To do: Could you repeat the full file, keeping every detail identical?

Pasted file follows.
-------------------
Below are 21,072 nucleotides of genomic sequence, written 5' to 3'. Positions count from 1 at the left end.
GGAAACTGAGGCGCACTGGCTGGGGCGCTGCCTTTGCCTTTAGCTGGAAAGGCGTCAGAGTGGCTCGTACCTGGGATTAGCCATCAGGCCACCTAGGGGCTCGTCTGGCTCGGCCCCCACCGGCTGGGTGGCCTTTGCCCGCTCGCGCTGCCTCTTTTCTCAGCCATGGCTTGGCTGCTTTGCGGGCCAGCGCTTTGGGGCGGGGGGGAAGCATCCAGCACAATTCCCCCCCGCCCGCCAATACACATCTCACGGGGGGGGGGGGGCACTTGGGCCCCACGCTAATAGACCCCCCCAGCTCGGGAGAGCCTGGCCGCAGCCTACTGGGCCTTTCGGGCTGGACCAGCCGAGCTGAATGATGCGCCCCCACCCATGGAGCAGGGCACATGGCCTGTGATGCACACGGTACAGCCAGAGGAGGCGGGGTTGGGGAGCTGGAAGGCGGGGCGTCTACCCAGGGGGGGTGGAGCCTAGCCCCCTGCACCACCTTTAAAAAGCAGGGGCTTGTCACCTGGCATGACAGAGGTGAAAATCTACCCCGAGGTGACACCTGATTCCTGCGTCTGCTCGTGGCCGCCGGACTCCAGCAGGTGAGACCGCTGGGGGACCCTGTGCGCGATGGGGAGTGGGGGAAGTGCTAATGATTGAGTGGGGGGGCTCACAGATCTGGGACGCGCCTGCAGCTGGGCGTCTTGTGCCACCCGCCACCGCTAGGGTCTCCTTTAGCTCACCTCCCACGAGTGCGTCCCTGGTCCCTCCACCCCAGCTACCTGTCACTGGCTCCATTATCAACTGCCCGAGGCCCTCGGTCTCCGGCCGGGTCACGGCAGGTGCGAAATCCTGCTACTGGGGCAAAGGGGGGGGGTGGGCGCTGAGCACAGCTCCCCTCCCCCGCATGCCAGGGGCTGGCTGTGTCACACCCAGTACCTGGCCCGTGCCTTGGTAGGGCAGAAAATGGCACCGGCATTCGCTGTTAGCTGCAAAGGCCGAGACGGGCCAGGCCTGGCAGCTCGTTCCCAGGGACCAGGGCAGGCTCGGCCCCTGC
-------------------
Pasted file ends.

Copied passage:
Below are 21,072 nucleotides of genomic sequence, written 5' to 3'. Positions count from 1 at the left end.
GGAAACTGAGGCGCACTGGCTGGGGCGCTGCCTTTGCCTTTAGCTGGAAAGGCGTCAGAGTGGCTCGTACCTGGGATTAGCCATCAGGCCACCTAGGGGCTCGTCTGGCTCGGCCCCCACCGGCTGGGTGGCCTTTGCCCGCTCGCGCTGCCTCTTTTCTCAGCCATGGCTTGGCTGCTTTGCGGGCCAGCGCTTTGGGGCGGGGGGGAAGCATCCAGCACAATTCCCCCCCGCCCGCCAATACACATCTCACGGGGGGGGGGGGGCACTTGGGCCCCACGCTAATAGACCCCCCCAGCTCGGGAGAGCCTGGCCGCAGCCTACTGGGCCTTTCGGGCTGGACCAGCCGAGCTGAATGATGCGCCCCCACCCATGGAGCAGGGCACATGGCCTGTGATGCACACGGTACAGCCAGAGGAGGCGGGGTTGGGGAGCTGGAAGGCGGGGCGTCTACCCAGGGGGGGTGGAGCCTAGCCCCCTGCACCACCTTTAAAAAGCAGGGGCTTGTCACCTGGCATGACAGAGGTGAAAATCTACCCCGAGGTGACACCTGATTCCTGCGTCTGCTCGTGGCCGCCGGACTCCAGCAGGTGAGACCGCTGGGGGACCCTGTGCGCGATGGGGAGTGGGGGAAGTGCTAATGATTGAGTGGGGGGGCTCACAGATCTGGGACGCGCCTGCAGCTGGGCGTCTTGTGCCACCCGCCACCGCTAGGGTCTCCTTTAGCTCACCTCCCACGAGTGCGTCCCTGGTCCCTCCACCCCAGCTACCTGTCACTGGCTCCATTATCAACTGCCCGAGGCCCTCGGTCTCCGGCCGGGTCACGGCAGGTGCGAAATCCTGCTACTGGGGCAAAGGGGGGGGGTGGGCGCTGAGCACAGCTCCCCTCCCCCGCATGCCAGGGGCTGGCTGTGTCACACCCAGTACCTGGCCCGTGCCTTGGTAGGGCAGAAAATGGCACCGGCATTCGCTGTTAGCTGCAAAGGCCGAGACGGGCCAGGCCTGGCAGCTCGTTCCCAGGGACCAGGGCAGGCTCGGCCCCTGC